Computer simulation and optimisation of solar heating systems for Cyprus

Michaelides, I.M. 1993. Computer simulation and optimisation of solar heating systems for Cyprus. PhD thesis University of Westminster School of Electronics and Manufacturing Systems Engineering, Faculty of Engineering and Science

TitleComputer simulation and optimisation of solar heating systems for Cyprus
TypePhD thesis
AuthorsMichaelides, I.M.

This thesis reports the results of research into the modelling and simulation of solar water and space heating for Cyprus, and the investigation of the factors concerning the optimisation of such systems. Further a number of design criteria, which can be used by consultants and designers of solar heating systems, have been established. Five solar heating system configurations have been modelled using the component models of the TRNSYS programme. They concern thermosyphon solar water heating systems, active solar water heating systems, solar space heating systems, combined solar water and space heating systems and solar assisted heat pump systems for space and water heating. These models are used to simulate the thermal performance of the systems and investigate their cost effectiveness under the weather and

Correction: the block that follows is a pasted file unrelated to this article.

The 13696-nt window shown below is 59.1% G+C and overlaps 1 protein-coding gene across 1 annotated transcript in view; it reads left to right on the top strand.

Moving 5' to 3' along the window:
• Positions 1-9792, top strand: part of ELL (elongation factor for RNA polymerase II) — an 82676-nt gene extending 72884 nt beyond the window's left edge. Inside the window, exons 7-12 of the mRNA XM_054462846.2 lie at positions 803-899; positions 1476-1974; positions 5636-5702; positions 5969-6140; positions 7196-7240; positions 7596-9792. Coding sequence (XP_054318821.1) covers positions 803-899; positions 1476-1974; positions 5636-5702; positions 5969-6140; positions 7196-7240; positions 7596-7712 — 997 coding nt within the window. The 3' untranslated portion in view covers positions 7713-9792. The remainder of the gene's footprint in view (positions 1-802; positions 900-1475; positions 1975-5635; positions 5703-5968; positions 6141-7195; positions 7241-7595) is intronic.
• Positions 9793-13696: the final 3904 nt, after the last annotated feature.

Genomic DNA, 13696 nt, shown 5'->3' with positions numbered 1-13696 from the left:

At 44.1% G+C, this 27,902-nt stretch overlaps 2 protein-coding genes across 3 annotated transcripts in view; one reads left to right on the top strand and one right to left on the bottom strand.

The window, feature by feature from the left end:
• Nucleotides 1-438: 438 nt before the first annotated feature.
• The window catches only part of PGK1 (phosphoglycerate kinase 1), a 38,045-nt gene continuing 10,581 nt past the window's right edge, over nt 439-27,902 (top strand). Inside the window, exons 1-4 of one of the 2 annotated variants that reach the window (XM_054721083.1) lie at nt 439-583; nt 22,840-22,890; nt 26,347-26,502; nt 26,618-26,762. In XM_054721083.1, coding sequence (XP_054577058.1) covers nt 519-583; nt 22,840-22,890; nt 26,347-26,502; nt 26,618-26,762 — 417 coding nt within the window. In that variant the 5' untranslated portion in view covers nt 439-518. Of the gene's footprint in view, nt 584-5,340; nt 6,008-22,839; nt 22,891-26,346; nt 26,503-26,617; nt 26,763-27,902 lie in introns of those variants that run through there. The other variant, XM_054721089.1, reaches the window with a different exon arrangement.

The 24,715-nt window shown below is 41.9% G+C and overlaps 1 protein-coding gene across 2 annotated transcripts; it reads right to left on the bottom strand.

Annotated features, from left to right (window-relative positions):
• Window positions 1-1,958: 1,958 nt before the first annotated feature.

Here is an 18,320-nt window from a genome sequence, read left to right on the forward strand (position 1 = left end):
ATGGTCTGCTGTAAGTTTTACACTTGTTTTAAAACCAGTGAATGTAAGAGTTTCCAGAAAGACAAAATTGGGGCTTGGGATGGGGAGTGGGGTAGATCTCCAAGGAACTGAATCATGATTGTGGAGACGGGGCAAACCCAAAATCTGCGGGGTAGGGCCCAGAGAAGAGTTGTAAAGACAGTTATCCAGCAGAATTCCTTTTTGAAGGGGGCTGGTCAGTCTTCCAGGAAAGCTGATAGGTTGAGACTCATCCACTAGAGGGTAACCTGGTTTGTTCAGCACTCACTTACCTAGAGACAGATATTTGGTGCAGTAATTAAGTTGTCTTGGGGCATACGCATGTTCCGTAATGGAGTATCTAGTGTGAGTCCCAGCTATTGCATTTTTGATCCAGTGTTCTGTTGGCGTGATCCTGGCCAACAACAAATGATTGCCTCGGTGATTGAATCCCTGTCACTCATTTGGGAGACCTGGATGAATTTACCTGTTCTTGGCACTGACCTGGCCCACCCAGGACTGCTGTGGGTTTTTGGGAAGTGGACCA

socioeconomic conditions of Cyprus. The results of the simulations have been used to identify the optimum design criteria for such systems in the Cyprus environment. The design criteria that have been established are concerned mainly with the solar collector and the storage tank and they are key design factors for a solar heating system. The design factors include the collector orientation and tilt angle, the collector to load factor which relates the collector surface area to the annual thermal load, the storage factor which relates the capacity of the storage tank to the collector size, the collector water flow flux, which relates the water flow rate through the collector with the collector area, and other criteria, which concern the auxiliary heat supply and the heat exchangers.
For space heating systems, in addition to the above factors, a new design criterion is introduced, the collector to floor area factor, which relates the collector area to the building floor area, while for domestic hot water systems, the collector to consumer factor is used to specify the collector surface area needed for each hot water consumer in the building.
This work has resulted in the publication of four papers in refereed International Journals and the presentation of three other papers at International Conferences. A list of publications is included in the Appendices.

PublisherUniversity of Westminster
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